ST. LOUIS — When Michael Brown’s body was finally laid to rest Monday afternoon it was only after three autopsies, national outrage over his death and a still-uncertain fate for the police officer who shot and killed him.
But for just a moment, as Brown’s black and gold casket emerged from the Friendly Temple Missionary Baptist Church and into the scorching Missouri sun, the racket of the past two weeks since his death seemed to dim – if only for a moment.“Right now, today, this is about solidarity and healing,” said the Rev. Eric Hayes, as Brown’s casket was being ushered from the church. “Every day has been about healing. But the question now is, will his family get justice? Because you can’t have true healing without justice.”
Among the thousands who came out to pay respect to Brown, 18, who was fatally shot during an altercation with Ferguson Police Officer Darren Wilson on Aug. 9, and his family, were a stream of politicians, dignitaries and celebrities.
They were joined by the families of other young, unarmed black men who have been killed by police officers or white gunmen, including the families of Trayvon Martin, Jordan Davis and Oscar Grant.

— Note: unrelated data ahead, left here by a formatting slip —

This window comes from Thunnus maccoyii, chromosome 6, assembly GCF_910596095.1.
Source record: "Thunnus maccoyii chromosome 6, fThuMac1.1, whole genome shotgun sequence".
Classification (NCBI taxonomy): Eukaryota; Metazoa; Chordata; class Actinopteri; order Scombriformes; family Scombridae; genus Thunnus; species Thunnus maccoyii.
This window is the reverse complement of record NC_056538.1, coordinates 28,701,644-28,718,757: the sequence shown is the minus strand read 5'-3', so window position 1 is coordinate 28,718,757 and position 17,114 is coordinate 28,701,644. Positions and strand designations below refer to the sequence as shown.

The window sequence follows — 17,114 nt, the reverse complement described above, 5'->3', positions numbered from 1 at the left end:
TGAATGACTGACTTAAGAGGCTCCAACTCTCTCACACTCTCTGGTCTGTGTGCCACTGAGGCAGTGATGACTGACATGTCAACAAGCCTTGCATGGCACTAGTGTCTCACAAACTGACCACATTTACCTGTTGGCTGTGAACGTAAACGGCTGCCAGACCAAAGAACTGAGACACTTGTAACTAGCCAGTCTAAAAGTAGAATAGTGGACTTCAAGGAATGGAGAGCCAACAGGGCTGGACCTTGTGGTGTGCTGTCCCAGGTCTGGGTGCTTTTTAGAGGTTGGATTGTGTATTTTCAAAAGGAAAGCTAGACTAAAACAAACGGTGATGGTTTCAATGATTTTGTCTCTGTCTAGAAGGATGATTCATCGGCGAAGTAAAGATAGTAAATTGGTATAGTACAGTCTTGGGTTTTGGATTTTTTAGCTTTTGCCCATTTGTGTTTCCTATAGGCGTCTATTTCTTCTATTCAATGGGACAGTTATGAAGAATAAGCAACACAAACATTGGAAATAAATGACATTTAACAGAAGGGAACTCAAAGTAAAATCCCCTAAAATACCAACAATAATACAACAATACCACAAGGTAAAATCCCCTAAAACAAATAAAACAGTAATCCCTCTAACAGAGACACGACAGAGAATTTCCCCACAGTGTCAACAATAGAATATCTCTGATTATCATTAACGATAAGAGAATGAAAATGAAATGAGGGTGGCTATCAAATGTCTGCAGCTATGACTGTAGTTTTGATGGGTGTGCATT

“There are so many black boys in heaven right now,” said Ron Davis, the father of Jordan Davis, who was shot and killed in Jacksonville, Florida over a dispute over loud music. “They are screaming out, when is enough, enough.”
Brown family attorney Benjamin Crump and Rev. Al Sharpton reiterated their calls for justice and that the world remember Brown’s name for more than just the rioting and looting that followed his death.
“Michael Brown must be remembered for more than disturbances. He must be remembered for ‘this is when they started changing what was going on,’” Sharpton said during his eulogy for Brown. “This is not about you. This is about justice, this is about fairness.”
Sharpton called on Congress to implement guidelines on policing and for authorities across the country to remove the “bad apples” from law enforcement.
At least 4,500 attendees filled the pews of Friendly Temple, two overflow rooms and a separate smaller sanctuary across the street from the church where mourners watched the service on large monitors. Among the notable mourners were Martin Luther King III, Bishop T.D. Jakes of the Potter’s House, movie director Spike Lee and the Rev. Jesse Jackson.
Notably absent was Gov. Jay Nixon, who was criticized for his initial reaction to the shooting. He skipped the service “out of respect for the family,” said Scott Holste, his press secretary.
Many of the speakers were unflinching in their remarks.